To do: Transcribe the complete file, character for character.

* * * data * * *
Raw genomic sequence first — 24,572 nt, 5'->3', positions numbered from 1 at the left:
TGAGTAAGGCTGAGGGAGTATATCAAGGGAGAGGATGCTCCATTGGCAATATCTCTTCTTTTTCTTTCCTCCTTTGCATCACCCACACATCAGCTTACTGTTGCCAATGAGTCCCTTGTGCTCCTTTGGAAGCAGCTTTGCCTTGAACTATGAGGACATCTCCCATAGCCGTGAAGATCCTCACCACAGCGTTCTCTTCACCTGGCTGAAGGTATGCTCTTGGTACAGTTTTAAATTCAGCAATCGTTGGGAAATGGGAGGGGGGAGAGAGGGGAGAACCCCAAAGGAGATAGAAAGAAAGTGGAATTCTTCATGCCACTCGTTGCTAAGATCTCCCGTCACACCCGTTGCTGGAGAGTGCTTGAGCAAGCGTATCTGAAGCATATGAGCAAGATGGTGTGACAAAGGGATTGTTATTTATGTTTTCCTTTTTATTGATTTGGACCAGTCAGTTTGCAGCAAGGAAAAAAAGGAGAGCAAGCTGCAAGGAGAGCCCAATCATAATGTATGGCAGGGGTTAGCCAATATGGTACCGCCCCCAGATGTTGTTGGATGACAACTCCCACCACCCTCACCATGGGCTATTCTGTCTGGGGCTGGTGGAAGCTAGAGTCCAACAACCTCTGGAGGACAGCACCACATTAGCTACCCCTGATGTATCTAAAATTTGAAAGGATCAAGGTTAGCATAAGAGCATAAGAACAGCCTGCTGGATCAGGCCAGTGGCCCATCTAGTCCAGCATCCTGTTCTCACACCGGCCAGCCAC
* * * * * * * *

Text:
Raw genomic sequence first — 24,572 nt, 5'->3', positions numbered from 1 at the left:
TGAGTAAGGCTGAGGGAGTATATCAAGGGAGAGGATGCTCCATTGGCAATATCTCTTCTTTTTCTTTCCTCCTTTGCATCACCCACACATCAGCTTACTGTTGCCAATGAGTCCCTTGTGCTCCTTTGGAAGCAGCTTTGCCTTGAACTATGAGGACATCTCCCATAGCCGTGAAGATCCTCACCACAGCGTTCTCTTCACCTGGCTGAAGGTATGCTCTTGGTACAGTTTTAAATTCAGCAATCGTTGGGAAATGGGAGGGGGGAGAGAGGGGAGAACCCCAAAGGAGATAGAAAGAAAGTGGAATTCTTCATGCCACTCGTTGCTAAGATCTCCCGTCACACCCGTTGCTGGAGAGTGCTTGAGCAAGCGTATCTGAAGCATATGAGCAAGATGGTGTGACAAAGGGATTGTTATTTATGTTTTCCTTTTTATTGATTTGGACCAGTCAGTTTGCAGCAAGGAAAAAAAGGAGAGCAAGCTGCAAGGAGAGCCCAATCATAATGTATGGCAGGGGTTAGCCAATATGGTACCGCCCCCAGATGTTGTTGGATGACAACTCCCACCACCCTCACCATGGGCTATTCTGTCTGGGGCTGGTGGAAGCTAGAGTCCAACAACCTCTGGAGGACAGCACCACATTAGCTACCCCTGATGTATCTAAAATTTGAAAGGATCAAGGTTAGCATAAGAGCATAAGAACAGCCTGCTGGATCAGGCCAGTGGCCCATCTAGTCCAGCATCCTGTTCTCACACCGGCCAGCCAC